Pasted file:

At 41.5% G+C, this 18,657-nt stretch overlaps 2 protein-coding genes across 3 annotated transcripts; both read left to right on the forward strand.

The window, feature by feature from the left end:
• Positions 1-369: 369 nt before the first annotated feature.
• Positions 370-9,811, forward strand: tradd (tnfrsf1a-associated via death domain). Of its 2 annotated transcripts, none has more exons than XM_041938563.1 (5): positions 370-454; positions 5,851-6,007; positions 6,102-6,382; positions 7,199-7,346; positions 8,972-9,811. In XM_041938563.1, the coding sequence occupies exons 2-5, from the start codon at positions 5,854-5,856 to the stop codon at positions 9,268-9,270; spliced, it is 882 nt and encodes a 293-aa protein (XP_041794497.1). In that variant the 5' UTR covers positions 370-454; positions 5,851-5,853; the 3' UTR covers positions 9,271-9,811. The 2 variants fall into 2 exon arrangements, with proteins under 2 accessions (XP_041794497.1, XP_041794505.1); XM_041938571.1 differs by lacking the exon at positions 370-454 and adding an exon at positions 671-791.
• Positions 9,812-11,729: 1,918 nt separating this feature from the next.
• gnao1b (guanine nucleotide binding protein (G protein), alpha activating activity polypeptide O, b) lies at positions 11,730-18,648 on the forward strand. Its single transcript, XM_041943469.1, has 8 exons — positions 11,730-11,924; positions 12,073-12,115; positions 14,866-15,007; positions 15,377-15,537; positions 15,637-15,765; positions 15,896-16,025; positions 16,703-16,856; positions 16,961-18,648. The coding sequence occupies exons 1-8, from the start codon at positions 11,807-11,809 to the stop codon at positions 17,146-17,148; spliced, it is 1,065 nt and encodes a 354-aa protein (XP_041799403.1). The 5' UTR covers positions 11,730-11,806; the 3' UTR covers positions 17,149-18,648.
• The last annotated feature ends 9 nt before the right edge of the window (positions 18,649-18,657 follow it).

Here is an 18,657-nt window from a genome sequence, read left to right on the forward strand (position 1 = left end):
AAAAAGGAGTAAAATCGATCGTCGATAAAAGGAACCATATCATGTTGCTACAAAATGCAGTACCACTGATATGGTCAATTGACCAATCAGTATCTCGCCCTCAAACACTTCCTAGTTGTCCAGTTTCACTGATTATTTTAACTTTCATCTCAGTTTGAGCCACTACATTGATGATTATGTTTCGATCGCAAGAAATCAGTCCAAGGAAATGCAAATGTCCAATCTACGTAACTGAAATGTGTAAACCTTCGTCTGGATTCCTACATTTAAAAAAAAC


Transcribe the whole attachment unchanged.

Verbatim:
At 41.5% G+C, this 18,657-nt stretch overlaps 2 protein-coding genes across 3 annotated transcripts; both read left to right on the forward strand.

The window, feature by feature from the left end:
• Positions 1-369: 369 nt before the first annotated feature.
• Positions 370-9,811, forward strand: tradd (tnfrsf1a-associated via death domain). Of its 2 annotated transcripts, none has more exons than XM_041938563.1 (5): positions 370-454; positions 5,851-6,007; positions 6,102-6,382; positions 7,199-7,346; positions 8,972-9,811. In XM_041938563.1, the coding sequence occupies exons 2-5, from the start codon at positions 5,854-5,856 to the stop codon at positions 9,268-9,270; spliced, it is 882 nt and encodes a 293-aa protein (XP_041794497.1). In that variant the 5' UTR covers positions 370-454; positions 5,851-5,853; the 3' UTR covers positions 9,271-9,811. The 2 variants fall into 2 exon arrangements, with proteins under 2 accessions (XP_041794497.1, XP_041794505.1); XM_041938571.1 differs by lacking the exon at positions 370-454 and adding an exon at positions 671-791.
• Positions 9,812-11,729: 1,918 nt separating this feature from the next.
• gnao1b (guanine nucleotide binding protein (G protein), alpha activating activity polypeptide O, b) lies at positions 11,730-18,648 on the forward strand. Its single transcript, XM_041943469.1, has 8 exons — positions 11,730-11,924; positions 12,073-12,115; positions 14,866-15,007; positions 15,377-15,537; positions 15,637-15,765; positions 15,896-16,025; positions 16,703-16,856; positions 16,961-18,648. The coding sequence occupies exons 1-8, from the start codon at positions 11,807-11,809 to the stop codon at positions 17,146-17,148; spliced, it is 1,065 nt and encodes a 354-aa protein (XP_041799403.1). The 5' UTR covers positions 11,730-11,806; the 3' UTR covers positions 17,149-18,648.
• The last annotated feature ends 9 nt before the right edge of the window (positions 18,649-18,657 follow it).

Here is an 18,657-nt window from a genome sequence, read left to right on the forward strand (position 1 = left end):
AAAAAGGAGTAAAATCGATCGTCGATAAAAGGAACCATATCATGTTGCTACAAAATGCAGTACCACTGATATGGTCAATTGACCAATCAGTATCTCGCCCTCAAACACTTCCTAGTTGTCCAGTTTCACTGATTATTTTAACTTTCATCTCAGTTTGAGCCACTACATTGATGATTATGTTTCGATCGCAAGAAATCAGTCCAAGGAAATGCAAATGTCCAATCTACGTAACTGAAATGTGTAAACCTTCGTCTGGATTCCTACATTTAAAAAAAAC